A panel on the outlook for Mexican oil was held in Houston on May 15, 2013, as an element of the 8th Global Energy Conference sponsored by MAYER • BROWN law firm.
There were two speakers on the panel, which was moderated by Mayer Brown’s Pablo Ferrante: Duncan Wood, director of the Woodrow Wilson Center in Washington, DC, and George Baker, publisher of MEXICO ENERGY INTELLIGENCE.
Dr. Wood presented the case as a political scientist, arguing that the recent string of reforms in Mexico augurs—most recently, education—well for the likelihood of a serious energy reform. He cited PRI Sen. David Penchyna, who has said that “a big reform will take as much time in the Congress as a small one; so let’s go for the big reform.”
In one of Dr. Wood’s slides, the question is raised: Is constitutional reform necessary?
Dr. Baker insisted that what is missing in Mexico’s oil sector is private economic incentive, the creation of which is possible only with the existence of a private, oil mineral interest. In his slides, he indicated where and why some of the language and concepts of Constitutional Articles 25, 27, 28 and 134 need to be rewritten to achieve a market dynamic.
Off-line, Baker said that he doubted anything big could be accomplished without changing the National Oil Narrative, that is, the way Mexicans talk and think about the country’s oil patrimony. But Dr. Wood feels strongly the government is not going to try to reorient the expectations of the normal voter in relation to the oil narrative. “The EPN administration is going to engage in closed-door negotiations, and they will not announce any reform without a firm commitment of supports of the necessary votes in Congress.”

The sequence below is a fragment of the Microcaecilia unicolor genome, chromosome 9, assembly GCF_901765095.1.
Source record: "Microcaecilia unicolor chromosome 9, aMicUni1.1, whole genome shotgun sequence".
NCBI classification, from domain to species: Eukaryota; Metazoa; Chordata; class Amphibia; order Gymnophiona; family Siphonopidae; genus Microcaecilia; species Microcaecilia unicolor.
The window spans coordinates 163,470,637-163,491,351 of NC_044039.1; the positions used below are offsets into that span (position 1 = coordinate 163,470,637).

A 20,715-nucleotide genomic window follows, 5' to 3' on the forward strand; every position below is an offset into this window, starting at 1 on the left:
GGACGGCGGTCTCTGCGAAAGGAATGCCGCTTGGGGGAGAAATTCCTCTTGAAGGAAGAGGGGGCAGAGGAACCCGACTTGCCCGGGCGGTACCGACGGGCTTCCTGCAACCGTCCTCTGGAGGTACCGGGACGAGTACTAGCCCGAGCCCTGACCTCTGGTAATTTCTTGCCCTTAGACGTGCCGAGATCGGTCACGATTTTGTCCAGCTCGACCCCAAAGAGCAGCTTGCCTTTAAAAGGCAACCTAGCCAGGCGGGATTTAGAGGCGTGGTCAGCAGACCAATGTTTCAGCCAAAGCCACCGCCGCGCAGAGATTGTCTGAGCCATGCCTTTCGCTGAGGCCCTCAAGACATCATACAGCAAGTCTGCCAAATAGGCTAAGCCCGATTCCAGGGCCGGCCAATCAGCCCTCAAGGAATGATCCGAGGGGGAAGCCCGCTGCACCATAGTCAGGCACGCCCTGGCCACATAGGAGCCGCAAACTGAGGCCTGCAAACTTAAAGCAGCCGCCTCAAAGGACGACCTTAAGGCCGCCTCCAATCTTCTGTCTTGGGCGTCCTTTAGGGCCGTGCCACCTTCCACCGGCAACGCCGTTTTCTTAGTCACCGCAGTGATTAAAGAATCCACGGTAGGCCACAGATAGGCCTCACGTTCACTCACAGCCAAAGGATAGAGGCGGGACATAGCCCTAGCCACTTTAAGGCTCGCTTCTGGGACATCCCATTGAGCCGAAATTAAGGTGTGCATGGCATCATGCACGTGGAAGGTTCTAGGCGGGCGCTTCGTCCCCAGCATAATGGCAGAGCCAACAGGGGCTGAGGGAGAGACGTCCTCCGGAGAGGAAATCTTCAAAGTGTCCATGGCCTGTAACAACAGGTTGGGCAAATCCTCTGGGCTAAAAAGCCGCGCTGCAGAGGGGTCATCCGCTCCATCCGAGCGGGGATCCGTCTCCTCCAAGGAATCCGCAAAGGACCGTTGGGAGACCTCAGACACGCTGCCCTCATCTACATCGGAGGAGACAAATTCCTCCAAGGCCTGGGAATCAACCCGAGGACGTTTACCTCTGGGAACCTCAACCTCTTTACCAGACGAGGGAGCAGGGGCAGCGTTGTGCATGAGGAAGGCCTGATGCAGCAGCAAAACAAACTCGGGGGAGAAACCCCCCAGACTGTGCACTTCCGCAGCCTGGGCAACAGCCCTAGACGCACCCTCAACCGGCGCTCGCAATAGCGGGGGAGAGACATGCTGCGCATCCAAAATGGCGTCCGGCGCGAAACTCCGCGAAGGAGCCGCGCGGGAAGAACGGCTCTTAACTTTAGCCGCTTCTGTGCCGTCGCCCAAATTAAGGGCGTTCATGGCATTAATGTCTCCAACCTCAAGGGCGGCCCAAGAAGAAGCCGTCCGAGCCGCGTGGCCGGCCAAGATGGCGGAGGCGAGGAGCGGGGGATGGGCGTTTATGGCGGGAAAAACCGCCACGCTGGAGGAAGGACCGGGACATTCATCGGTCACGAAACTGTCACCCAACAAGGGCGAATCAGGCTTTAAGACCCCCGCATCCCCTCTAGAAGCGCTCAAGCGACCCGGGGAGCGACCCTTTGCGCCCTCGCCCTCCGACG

Nathanial Gronewold, E&E reporter
Duncan Wood, director of the Mexico Institute at the Woodrow Wilson International Center for Scholars, noted during a presentation that the PRI once was ardently opposed to revisions to laws and constitutional directives that put all of Mexico’s oil and gas wealth in the hands of the state. The fact that President Enrique Peña Nieto has publicly made energy industry reform a top priority is a strong indication that something will change this time around, he said.